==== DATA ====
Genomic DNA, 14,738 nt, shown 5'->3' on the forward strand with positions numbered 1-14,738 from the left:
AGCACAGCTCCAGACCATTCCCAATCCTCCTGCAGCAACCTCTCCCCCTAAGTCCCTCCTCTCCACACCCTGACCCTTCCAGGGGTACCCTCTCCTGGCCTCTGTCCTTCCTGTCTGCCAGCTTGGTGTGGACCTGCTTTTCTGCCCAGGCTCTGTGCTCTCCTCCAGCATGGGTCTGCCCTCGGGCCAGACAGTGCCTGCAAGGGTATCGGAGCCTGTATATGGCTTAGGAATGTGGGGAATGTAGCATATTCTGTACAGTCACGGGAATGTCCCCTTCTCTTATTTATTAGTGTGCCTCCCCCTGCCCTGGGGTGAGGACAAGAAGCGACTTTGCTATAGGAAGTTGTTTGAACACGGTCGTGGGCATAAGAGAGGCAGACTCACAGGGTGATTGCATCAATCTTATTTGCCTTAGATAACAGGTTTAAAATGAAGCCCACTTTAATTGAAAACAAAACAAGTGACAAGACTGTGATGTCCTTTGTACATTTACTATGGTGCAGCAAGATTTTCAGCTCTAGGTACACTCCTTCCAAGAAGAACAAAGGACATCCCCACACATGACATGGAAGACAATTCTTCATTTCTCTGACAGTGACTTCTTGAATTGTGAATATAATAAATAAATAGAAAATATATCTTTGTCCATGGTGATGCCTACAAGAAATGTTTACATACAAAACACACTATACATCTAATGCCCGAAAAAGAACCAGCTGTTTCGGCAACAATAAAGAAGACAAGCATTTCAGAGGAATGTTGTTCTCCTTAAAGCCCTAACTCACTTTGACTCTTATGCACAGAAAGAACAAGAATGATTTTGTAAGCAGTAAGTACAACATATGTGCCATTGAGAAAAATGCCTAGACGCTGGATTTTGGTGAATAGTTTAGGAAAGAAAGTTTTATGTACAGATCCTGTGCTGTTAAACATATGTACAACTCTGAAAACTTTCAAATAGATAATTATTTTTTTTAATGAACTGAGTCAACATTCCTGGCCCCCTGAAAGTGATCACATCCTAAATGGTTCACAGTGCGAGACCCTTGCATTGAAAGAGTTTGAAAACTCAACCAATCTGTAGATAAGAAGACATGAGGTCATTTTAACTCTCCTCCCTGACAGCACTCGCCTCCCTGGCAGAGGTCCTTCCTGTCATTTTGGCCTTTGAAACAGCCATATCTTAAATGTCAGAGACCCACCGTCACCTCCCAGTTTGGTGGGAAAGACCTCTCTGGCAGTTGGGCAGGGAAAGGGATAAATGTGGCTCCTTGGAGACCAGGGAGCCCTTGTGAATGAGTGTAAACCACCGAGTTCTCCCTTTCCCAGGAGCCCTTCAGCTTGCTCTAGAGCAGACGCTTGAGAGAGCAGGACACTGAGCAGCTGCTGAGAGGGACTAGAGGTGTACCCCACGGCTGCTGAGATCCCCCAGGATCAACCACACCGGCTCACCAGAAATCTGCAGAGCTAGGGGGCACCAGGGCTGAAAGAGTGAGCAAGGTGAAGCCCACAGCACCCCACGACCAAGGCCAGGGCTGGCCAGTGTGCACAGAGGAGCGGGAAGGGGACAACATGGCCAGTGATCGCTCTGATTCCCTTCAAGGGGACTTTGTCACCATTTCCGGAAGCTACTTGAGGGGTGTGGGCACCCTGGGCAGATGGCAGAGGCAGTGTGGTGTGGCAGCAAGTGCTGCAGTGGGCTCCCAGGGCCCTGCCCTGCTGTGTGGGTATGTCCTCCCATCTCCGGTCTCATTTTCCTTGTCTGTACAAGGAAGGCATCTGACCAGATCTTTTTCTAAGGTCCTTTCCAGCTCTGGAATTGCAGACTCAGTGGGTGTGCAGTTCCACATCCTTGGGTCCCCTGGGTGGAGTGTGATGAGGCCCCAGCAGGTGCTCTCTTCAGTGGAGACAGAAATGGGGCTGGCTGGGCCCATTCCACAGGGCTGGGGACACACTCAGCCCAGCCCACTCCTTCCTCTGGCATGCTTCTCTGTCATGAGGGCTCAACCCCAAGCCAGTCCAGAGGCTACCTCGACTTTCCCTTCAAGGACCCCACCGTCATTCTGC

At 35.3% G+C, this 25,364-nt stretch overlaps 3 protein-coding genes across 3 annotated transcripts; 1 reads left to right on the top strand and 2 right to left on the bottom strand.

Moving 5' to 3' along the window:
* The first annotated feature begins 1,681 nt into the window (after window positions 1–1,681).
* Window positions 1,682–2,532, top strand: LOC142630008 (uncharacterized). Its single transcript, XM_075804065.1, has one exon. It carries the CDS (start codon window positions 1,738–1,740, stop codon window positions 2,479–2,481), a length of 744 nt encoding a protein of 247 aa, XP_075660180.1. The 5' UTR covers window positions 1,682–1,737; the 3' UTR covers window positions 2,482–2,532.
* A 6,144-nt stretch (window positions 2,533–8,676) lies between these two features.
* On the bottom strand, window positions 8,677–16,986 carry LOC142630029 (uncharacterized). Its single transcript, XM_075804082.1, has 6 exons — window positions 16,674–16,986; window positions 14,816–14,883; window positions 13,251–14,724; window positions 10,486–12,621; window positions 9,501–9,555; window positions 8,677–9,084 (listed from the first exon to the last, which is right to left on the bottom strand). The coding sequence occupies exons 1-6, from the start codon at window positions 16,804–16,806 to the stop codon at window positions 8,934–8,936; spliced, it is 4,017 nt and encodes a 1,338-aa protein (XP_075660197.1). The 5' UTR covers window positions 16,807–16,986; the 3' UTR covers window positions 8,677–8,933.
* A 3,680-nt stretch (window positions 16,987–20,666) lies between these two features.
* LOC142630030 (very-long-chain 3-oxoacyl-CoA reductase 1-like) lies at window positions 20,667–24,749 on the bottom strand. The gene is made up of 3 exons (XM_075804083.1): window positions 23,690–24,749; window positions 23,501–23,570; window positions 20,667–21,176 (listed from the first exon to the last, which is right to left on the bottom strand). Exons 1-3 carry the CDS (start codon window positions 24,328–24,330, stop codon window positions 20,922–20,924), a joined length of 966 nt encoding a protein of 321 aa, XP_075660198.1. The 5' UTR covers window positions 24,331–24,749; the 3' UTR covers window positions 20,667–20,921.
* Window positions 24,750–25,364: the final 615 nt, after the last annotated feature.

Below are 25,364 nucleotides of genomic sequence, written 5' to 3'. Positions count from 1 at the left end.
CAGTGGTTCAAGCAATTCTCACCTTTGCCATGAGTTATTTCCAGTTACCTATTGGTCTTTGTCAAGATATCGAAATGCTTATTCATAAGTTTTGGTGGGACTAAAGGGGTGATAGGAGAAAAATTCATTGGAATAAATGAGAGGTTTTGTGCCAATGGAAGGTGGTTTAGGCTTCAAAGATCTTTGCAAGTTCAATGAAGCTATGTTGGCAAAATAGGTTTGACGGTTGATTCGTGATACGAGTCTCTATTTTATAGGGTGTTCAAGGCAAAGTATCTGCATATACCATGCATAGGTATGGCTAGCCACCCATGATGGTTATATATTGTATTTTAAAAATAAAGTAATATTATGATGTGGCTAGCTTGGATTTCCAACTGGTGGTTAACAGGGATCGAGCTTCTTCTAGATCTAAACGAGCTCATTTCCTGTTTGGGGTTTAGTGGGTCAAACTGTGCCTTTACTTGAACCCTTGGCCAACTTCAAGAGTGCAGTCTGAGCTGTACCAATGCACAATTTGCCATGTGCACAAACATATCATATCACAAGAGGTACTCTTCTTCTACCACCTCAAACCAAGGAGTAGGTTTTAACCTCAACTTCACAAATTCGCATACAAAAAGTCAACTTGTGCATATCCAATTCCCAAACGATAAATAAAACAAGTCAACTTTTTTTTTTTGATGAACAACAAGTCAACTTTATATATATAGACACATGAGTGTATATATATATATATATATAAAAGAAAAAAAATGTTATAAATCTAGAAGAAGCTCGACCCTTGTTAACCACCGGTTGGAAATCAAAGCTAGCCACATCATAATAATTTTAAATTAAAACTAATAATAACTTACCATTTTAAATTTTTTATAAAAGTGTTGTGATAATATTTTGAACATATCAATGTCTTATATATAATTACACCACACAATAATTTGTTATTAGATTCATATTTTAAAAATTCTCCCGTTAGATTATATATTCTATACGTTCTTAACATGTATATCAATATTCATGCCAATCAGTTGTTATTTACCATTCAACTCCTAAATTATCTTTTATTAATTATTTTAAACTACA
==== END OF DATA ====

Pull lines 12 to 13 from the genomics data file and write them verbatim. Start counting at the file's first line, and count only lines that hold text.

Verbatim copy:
Below are 25,364 nucleotides of genomic sequence, written 5' to 3'. Positions count from 1 at the left end.
CAGTGGTTCAAGCAATTCTCACCTTTGCCATGAGTTATTTCCAGTTACCTATTGGTCTTTGTCAAGATATCGAAATGCTTATTCATAAGTTTTGGTGGGACTAAAGGGGTGATAGGAGAAAAATTCATTGGAATAAATGAGAGGTTTTGTGCCAATGGAAGGTGGTTTAGGCTTCAAAGATCTTTGCAAGTTCAATGAAGCTATGTTGGCAAAATAGGTTTGACGGTTGATTCGTGATACGAGTCTCTATTTTATAGGGTGTTCAAGGCAAAGTATCTGCATATACCATGCATAGGTATGGCTAGCCACCCATGATGGTTATATATTGTATTTTAAAAATAAAGTAATATTATGATGTGGCTAGCTTGGATTTCCAACTGGTGGTTAACAGGGATCGAGCTTCTTCTAGATCTAAACGAGCTCATTTCCTGTTTGGGGTTTAGTGGGTCAAACTGTGCCTTTACTTGAACCCTTGGCCAACTTCAAGAGTGCAGTCTGAGCTGTACCAATGCACAATTTGCCATGTGCACAAACATATCATATCACAAGAGGTACTCTTCTTCTACCACCTCAAACCAAGGAGTAGGTTTTAACCTCAACTTCACAAATTCGCATACAAAAAGTCAACTTGTGCATATCCAATTCCCAAACGATAAATAAAACAAGTCAACTTTTTTTTTTTGATGAACAACAAGTCAACTTTATATATATAGACACATGAGTGTATATATATATATATATATAAAAGAAAAAAAATGTTATAAATCTAGAAGAAGCTCGACCCTTGTTAACCACCGGTTGGAAATCAAAGCTAGCCACATCATAATAATTTTAAATTAAAACTAATAATAACTTACCATTTTAAATTTTTTATAAAAGTGTTGTGATAATATTTTGAACATATCAATGTCTTATATATAATTACACCACACAATAATTTGTTATTAGATTCATATTTTAAAAATTCTCCCGTTAGATTATATATTCTATACGTTCTTAACATGTATATCAATATTCATGCCAATCAGTTGTTATTTACCATTCAACTCCTAAATTATCTTTTATTAATTATTTTAAACTACA